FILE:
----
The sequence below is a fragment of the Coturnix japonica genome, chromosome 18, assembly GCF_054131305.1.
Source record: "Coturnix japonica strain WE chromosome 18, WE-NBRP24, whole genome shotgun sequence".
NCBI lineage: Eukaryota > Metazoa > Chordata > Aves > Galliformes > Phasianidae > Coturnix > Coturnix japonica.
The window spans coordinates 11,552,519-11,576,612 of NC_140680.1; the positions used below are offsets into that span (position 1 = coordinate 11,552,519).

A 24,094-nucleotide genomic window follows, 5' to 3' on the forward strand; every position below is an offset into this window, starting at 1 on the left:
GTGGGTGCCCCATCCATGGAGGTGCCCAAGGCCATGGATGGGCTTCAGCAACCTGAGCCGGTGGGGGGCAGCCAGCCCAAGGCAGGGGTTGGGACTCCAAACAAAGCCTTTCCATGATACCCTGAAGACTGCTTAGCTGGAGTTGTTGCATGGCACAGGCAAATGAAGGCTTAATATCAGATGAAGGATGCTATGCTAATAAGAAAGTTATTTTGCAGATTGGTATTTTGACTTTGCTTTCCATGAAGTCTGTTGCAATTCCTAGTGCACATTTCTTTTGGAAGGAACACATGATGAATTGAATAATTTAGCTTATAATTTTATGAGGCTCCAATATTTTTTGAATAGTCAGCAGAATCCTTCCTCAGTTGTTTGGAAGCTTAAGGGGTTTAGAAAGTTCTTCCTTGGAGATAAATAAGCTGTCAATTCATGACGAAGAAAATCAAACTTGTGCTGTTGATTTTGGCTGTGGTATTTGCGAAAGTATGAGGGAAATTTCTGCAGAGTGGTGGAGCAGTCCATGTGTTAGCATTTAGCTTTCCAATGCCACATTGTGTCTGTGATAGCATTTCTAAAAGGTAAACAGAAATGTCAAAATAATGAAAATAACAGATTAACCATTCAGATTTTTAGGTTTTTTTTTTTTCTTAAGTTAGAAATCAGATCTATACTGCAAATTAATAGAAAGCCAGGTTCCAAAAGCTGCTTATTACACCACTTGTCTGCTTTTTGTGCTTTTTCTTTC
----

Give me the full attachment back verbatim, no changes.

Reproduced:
The sequence below is a fragment of the Coturnix japonica genome, chromosome 18, assembly GCF_054131305.1.
Source record: "Coturnix japonica strain WE chromosome 18, WE-NBRP24, whole genome shotgun sequence".
NCBI lineage: Eukaryota > Metazoa > Chordata > Aves > Galliformes > Phasianidae > Coturnix > Coturnix japonica.
The window spans coordinates 11,552,519-11,576,612 of NC_140680.1; the positions used below are offsets into that span (position 1 = coordinate 11,552,519).

A 24,094-nucleotide genomic window follows, 5' to 3' on the forward strand; every position below is an offset into this window, starting at 1 on the left:
GTGGGTGCCCCATCCATGGAGGTGCCCAAGGCCATGGATGGGCTTCAGCAACCTGAGCCGGTGGGGGGCAGCCAGCCCAAGGCAGGGGTTGGGACTCCAAACAAAGCCTTTCCATGATACCCTGAAGACTGCTTAGCTGGAGTTGTTGCATGGCACAGGCAAATGAAGGCTTAATATCAGATGAAGGATGCTATGCTAATAAGAAAGTTATTTTGCAGATTGGTATTTTGACTTTGCTTTCCATGAAGTCTGTTGCAATTCCTAGTGCACATTTCTTTTGGAAGGAACACATGATGAATTGAATAATTTAGCTTATAATTTTATGAGGCTCCAATATTTTTTGAATAGTCAGCAGAATCCTTCCTCAGTTGTTTGGAAGCTTAAGGGGTTTAGAAAGTTCTTCCTTGGAGATAAATAAGCTGTCAATTCATGACGAAGAAAATCAAACTTGTGCTGTTGATTTTGGCTGTGGTATTTGCGAAAGTATGAGGGAAATTTCTGCAGAGTGGTGGAGCAGTCCATGTGTTAGCATTTAGCTTTCCAATGCCACATTGTGTCTGTGATAGCATTTCTAAAAGGTAAACAGAAATGTCAAAATAATGAAAATAACAGATTAACCATTCAGATTTTTAGGTTTTTTTTTTTTCTTAAGTTAGAAATCAGATCTATACTGCAAATTAATAGAAAGCCAGGTTCCAAAAGCTGCTTATTACACCACTTGTCTGCTTTTTGTGCTTTTTCTTTC